Senators look like they'll need a bit of Senate magic to bring the immigration bill to a swift conclusion, and even more of it to figure out a way to avert an increase in student loan interest rates.
Absent an agreement on amendments and yielding back debate time, senators face a long slog before inevitable passage of the immigration package with a significant majority backing it. Senators can shortcut anything by unanimous consent, but without that, here's the timeline for the five remaining immigration votes:
- A vote to adopt the omnibus amendment that includes the "border surge" from GOP Sens. Bob Corker of Tennessee and John Hoeven of North Dakota could happen as early as 1 a.m. Wednesday.
- Right after that, the Senate would vote on a procedural motion to limit debate, or invoke cloture, on the amendment reported by the Judiciary Committee, with all the other changes added on the floor.
- The actual vote to adopt that substitute amendment would come due 30 hours thereafter, probably sometime before 8 a.m. Thursday.
- That would be followed by a vote on the cloture motion to bring to a close debate on the whole thing, with another 30 hours to wait before the vote on final passage.
- So, if Senate Majority Leader Harry Reid, D-Nev., finds that Republicans want him to grind through everything, the bill could still be done Friday afternoon, allowing him to meet his goal of getting out of town for the July Fourth recess with the immigration bill passed.
"You're asking me a process question. I simply don't know the answer," McConnell said. "I do think we're moving toward completion of the bill. It won't surprise you to know that in a minority, we'd rather have more amendments rather than fewer. And we're still hoping to get additional amendments. Whether we do or don't, it looks to me like the bill is headed toward completion later this week."
Under the current procedural situation, any additional amendment votes would require unanimous consent. Multiple senators said there's work under way on an agreement that could include as many as 20 amendment votes, likely in exchange for cutting down on the amount of time that the Senate needs to burn before passing the bill.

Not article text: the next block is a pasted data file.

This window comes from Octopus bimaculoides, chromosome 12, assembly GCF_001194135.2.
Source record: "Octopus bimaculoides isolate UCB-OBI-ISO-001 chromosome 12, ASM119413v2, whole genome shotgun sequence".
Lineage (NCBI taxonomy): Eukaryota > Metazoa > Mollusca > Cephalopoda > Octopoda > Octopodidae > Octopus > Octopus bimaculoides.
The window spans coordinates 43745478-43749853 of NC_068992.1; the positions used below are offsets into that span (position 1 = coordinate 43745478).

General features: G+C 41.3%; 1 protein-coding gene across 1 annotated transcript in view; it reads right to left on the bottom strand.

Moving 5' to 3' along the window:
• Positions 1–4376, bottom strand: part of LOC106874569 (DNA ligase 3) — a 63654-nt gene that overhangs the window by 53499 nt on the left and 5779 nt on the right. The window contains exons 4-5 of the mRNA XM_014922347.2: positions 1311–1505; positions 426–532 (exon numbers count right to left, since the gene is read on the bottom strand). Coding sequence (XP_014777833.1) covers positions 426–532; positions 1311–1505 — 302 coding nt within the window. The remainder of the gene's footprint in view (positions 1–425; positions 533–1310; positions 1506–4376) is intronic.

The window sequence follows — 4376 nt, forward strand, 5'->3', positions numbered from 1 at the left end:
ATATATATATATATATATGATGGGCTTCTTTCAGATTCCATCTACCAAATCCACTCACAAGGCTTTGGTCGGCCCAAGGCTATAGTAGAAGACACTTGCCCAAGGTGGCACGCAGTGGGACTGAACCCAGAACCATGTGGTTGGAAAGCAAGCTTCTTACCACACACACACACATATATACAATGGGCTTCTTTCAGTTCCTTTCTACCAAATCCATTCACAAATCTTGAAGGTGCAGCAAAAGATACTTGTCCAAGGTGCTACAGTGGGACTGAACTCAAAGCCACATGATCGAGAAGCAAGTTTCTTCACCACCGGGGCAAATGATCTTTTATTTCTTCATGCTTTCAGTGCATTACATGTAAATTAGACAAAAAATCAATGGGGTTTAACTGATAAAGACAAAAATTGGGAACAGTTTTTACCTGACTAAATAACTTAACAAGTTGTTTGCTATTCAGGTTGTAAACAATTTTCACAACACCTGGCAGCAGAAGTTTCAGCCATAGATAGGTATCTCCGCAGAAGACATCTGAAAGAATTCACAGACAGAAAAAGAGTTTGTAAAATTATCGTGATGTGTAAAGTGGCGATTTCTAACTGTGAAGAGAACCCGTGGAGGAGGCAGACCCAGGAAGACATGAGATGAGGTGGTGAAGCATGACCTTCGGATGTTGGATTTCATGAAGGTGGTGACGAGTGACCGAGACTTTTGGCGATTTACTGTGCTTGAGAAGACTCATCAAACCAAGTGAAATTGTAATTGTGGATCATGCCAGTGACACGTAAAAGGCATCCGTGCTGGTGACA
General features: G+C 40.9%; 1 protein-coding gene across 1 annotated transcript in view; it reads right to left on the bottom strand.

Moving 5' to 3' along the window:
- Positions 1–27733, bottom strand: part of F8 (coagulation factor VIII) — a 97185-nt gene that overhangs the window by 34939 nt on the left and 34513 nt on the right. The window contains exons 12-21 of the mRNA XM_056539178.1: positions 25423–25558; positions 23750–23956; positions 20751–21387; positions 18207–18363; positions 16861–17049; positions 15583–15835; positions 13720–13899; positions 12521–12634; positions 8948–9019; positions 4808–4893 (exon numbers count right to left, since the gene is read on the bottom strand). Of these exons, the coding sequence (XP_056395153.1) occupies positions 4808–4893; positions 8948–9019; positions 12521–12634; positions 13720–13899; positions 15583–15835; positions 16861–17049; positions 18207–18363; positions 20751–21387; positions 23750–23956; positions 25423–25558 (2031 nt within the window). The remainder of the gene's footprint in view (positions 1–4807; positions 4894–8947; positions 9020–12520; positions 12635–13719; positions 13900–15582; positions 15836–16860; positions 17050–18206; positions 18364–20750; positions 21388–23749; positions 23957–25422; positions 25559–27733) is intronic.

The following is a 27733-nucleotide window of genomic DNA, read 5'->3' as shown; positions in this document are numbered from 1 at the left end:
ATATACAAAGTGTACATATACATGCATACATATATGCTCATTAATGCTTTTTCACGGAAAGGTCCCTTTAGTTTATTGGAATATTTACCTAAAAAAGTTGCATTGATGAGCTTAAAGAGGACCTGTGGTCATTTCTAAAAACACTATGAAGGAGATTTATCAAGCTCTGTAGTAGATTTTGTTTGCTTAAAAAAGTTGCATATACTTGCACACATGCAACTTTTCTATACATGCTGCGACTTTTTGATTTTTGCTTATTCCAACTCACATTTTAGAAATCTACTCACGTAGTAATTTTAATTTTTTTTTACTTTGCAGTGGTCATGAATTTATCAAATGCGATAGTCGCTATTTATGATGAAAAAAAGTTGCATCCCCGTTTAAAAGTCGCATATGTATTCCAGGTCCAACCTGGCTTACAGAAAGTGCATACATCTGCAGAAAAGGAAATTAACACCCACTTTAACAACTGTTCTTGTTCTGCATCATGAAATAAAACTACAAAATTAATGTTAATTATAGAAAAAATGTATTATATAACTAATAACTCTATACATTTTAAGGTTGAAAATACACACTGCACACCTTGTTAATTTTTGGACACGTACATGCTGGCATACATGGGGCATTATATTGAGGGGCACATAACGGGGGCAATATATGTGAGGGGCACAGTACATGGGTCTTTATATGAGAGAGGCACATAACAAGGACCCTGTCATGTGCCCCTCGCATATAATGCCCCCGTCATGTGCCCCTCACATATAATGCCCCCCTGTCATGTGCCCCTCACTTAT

Sen. Saxby Chambliss said that he wants to see changes to the bill's agreement on agricultural employment. The Georgia Republican was one of several senators unable to make Monday's test vote because of flight delays. He later announced he would have voted against limiting debate on moving ahead, which got 67 supporters.
"Right now, it's frankly too easy under the base bill here in agriculture to get a green card, and it needs to be tightened up," Chambliss said. "It's too easy to get a green card ... and that's not what getting a green card should be all about, and it needs to be fair and equitable across the board."
"We're trying to get amendments down to a reasonable number," immigration "gang of eight" member John McCain said. "A number of people want amendments. Now, whether it decides a vote or not is not totally clear."
The Arizona Republican praised an amendment regarding E-Verify for employment that's been championed by Sen. Rob Portman, R-Ohio. While it could have been included in the catch-all package that faced a successful test vote Monday, McCain said that Portman seeks a specific vote.
"I think it's very good. I think both sides have agreed to it. He would like to have a debate, some more debate, discussion of it and a vote on it because he thinks it's that important, and it's not unusual for a senator to want that," McCain said.
A Democratic aide signaled that an amendment agreement under discussion as the chamber broke for lunch Tuesday was facing objection from the Republican side.
Separately, a deal to avert an increase in student loan interest rates before July 1, looked like a long shot Tuesday afternoon, with Reid conceding that moving on the legislation quickly may not be possible.
Still, Reid said that he continued to meet with senators in both parties on the issue, including Republicans Lamar Alexander of Tennessee and Richard M. Burr of North Carolina, and Iowa Democrat Tom Harkin. Reid, McConnell, Speaker John A. Boehner, R-Ohio, and House Minority Leader Nancy Pelosi, D-Calif., were expected to talk about student loans, among other things, with President Barack Obama at the White House on Tuesday afternoon as well.
A lot of work ahead, it seems, but as Reid himself once said, "Always remember, because you've seen it as often as I have: Magic occurs on Thursday night."